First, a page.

The Environmental Quality Incentives Program gave distinguished sheep grazer and grazing mentor, Barbara Salas, the resources to manage her land in a way that allows both agricultural production and wildlife diversity to coexist and thrive.
For over 20 years, Barbara Salas of Dodge County, Wisconsin has independently managed a grass-fed lamb operation. A distinguished sheep grazer and conservationist, Barbara prides herself on managing her land in a way that allows both agricultural production and wildlife diversity to coexist and thrive. Barbara grew up in Milwaukee and discovered her passion for wildlife and livestock at her uncle’s farm. Later in life, she bought a 72-acre farm in Burnett, Wisconsin where she started her business, Salas Farms Grass Fed Lambs, and began her journey in stewarding the land through green pastures.
For the first 15 years, Barbara rented out her land for row cropping and her grazing operation began small with only four sheep. Then, with the assistance received through the U. S. Department of Agriculture Natural Resources Conservation Service (NRCS), she was able to make substantial strides in expanding her operation. This expansion not only benefited the local wildlife and other natural resources in her area, but it helped transform her pastures into a lush green landscape for her grazing operation of 100 ewes.
In 2009, Barbara applied for her first NRCS financial assistance program and was awarded a contract through the Environmental Quality Incentives Program (EQIP) for 8 acres of prescribed grazing. In 2013 and 2015, she received EQIP funding for 27 acres of forage and biomass planting, 3 miles of fencing, 1.5 miles of livestock pipeline, and an additional 50 acres of prescribed grazing.
Along with NRCS, the Wisconsin Department of Agriculture, Trade and Consumer Protection (DATCP) and other local partners were able to provide Barbara with the knowledge and resources needed, to ensure her new operation was established correctly. According to Barbara, the technical and financial assistance provided by NRCS has played a pivotal role in the successful conversion of her land to pasture. The Salas Farm continues to be a thriving, regenerative agricultural operation that gives back to the land. In transitioning the land to permanent grass and implementing a prescribed grazing plan, Barbara has made tremendous efforts to protect water quality, enhance soil health, reduce soil erosion, improve plant productivity, and expand wildlife habitat.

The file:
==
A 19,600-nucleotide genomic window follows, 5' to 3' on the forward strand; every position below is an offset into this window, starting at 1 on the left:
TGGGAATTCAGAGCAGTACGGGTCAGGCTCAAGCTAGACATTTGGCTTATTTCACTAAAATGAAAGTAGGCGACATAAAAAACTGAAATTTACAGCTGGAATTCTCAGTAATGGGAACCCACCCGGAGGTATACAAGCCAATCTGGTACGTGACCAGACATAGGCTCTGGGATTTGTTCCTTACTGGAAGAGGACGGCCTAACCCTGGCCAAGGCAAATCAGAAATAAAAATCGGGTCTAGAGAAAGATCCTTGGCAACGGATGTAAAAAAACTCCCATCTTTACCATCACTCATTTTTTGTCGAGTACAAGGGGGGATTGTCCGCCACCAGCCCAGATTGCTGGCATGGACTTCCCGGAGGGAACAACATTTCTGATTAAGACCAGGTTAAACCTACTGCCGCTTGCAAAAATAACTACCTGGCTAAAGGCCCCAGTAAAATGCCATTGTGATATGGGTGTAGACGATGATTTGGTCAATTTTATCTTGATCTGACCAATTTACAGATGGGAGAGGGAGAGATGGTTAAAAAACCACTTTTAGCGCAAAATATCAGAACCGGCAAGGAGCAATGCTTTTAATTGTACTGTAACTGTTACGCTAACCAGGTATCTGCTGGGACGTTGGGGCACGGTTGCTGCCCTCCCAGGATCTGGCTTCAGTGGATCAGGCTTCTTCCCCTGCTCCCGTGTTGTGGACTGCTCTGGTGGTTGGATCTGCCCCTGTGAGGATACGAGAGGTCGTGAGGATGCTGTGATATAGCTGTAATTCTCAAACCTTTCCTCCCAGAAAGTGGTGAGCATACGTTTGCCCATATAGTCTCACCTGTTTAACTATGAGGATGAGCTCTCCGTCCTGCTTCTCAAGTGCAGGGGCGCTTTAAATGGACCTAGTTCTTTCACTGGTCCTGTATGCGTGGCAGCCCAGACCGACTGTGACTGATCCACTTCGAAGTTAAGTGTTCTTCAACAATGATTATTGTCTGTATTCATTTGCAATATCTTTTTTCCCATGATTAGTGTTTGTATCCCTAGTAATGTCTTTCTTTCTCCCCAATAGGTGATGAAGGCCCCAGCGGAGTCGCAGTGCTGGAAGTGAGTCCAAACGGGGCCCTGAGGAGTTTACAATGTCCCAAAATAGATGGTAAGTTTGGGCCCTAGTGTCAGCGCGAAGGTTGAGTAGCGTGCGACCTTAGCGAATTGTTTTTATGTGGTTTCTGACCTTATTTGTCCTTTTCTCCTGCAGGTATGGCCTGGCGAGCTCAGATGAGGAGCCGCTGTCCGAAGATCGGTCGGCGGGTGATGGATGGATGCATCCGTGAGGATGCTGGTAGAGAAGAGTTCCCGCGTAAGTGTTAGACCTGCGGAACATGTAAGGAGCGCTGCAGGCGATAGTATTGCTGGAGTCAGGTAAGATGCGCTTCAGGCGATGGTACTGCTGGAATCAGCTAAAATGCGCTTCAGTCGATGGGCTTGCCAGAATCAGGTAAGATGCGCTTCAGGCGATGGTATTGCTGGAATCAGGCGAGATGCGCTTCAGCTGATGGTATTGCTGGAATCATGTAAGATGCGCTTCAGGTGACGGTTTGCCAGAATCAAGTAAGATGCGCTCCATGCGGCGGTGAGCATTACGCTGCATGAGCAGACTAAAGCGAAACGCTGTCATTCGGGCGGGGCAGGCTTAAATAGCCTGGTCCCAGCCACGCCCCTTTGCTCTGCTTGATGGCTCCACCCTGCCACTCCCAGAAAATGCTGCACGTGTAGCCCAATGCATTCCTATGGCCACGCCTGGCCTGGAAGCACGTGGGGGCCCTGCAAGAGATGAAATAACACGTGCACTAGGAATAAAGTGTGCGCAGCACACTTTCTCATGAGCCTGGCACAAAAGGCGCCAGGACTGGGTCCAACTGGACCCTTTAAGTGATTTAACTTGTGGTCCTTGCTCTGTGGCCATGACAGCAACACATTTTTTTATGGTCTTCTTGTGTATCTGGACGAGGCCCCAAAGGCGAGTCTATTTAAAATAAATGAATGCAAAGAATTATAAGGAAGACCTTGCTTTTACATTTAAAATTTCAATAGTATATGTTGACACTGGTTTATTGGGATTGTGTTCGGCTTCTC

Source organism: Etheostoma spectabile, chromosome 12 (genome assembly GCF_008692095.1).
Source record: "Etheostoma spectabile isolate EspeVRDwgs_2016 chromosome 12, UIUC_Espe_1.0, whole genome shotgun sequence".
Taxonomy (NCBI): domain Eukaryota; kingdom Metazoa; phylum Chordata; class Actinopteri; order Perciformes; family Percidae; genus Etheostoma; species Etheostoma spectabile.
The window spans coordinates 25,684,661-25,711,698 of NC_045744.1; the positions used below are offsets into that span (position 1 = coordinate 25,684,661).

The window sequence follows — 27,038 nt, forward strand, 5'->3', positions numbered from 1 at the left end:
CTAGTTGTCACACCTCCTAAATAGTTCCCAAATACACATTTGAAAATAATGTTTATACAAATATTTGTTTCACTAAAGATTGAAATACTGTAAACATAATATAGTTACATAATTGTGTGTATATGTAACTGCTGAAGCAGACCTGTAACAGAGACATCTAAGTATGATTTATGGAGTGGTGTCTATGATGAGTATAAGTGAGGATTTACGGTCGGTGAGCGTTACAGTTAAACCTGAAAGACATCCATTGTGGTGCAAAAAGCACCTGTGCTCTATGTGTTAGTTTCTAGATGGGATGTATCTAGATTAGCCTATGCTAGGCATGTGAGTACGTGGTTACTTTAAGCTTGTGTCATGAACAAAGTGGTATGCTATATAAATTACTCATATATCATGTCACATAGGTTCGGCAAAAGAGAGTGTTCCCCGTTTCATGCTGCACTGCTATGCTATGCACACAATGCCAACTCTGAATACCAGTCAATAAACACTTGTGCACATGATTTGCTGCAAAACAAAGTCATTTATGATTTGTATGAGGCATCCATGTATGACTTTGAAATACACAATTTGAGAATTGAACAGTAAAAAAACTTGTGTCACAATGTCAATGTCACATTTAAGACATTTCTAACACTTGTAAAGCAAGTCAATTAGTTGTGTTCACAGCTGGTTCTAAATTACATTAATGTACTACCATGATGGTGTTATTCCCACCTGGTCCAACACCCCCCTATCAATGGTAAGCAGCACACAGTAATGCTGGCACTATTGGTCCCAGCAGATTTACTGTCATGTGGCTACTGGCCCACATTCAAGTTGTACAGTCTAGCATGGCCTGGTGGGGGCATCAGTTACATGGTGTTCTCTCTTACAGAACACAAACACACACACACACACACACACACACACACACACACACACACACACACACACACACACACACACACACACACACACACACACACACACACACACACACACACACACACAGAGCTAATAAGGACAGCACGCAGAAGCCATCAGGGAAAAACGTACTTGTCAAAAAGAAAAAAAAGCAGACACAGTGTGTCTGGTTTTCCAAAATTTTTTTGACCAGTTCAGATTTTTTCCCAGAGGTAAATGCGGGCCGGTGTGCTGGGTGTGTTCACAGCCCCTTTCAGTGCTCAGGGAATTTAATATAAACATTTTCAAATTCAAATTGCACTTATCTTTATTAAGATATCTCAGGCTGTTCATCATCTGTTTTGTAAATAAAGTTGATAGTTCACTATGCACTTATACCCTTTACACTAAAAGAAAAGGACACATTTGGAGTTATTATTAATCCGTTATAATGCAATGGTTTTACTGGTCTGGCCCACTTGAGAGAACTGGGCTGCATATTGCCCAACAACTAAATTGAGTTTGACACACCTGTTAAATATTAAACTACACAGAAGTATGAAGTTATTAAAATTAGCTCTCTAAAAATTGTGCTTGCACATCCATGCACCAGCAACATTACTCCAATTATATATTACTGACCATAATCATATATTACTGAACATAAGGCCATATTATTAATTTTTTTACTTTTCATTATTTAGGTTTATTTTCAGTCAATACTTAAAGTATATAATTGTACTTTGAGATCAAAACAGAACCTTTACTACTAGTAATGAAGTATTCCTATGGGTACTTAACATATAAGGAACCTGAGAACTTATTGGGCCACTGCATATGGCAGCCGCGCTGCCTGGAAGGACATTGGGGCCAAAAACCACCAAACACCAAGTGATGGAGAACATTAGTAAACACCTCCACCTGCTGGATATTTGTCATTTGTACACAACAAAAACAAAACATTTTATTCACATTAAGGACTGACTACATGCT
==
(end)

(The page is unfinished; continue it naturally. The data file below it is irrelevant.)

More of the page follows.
Barbara is now able to serve her community by mentoring other beginning grazers and opening her property to NRCS staff and the public for learning opportunities. “Barbara has been great to work with over the years. I am aware of quite a few landowners whom she has provided pointers and suggestions, based on her experiences to help grazers along the way,” said Cory Drummond, NRCS District Conservationist at the Juneau Service Center, “She has been both an ambassador for conservation and mentor for local grazers.”
Through the NRCS Conservation Stewardship Program (CSP), Barbara has plans to expand on her conservation efforts by installing a native prairie planting to benefit pollinators and committing to a multi-year project to control invasive plants like wild parsnip, using prescribed grazing. With retirement on the horizon, Barbara remains dedicated to her flock and grazing journey. Reflecting on the past 22 years, Barbara’s words tell a story of unwavering determination and fulfillment, “every single bit of it has been worth it. It’s what I've always wanted to do.”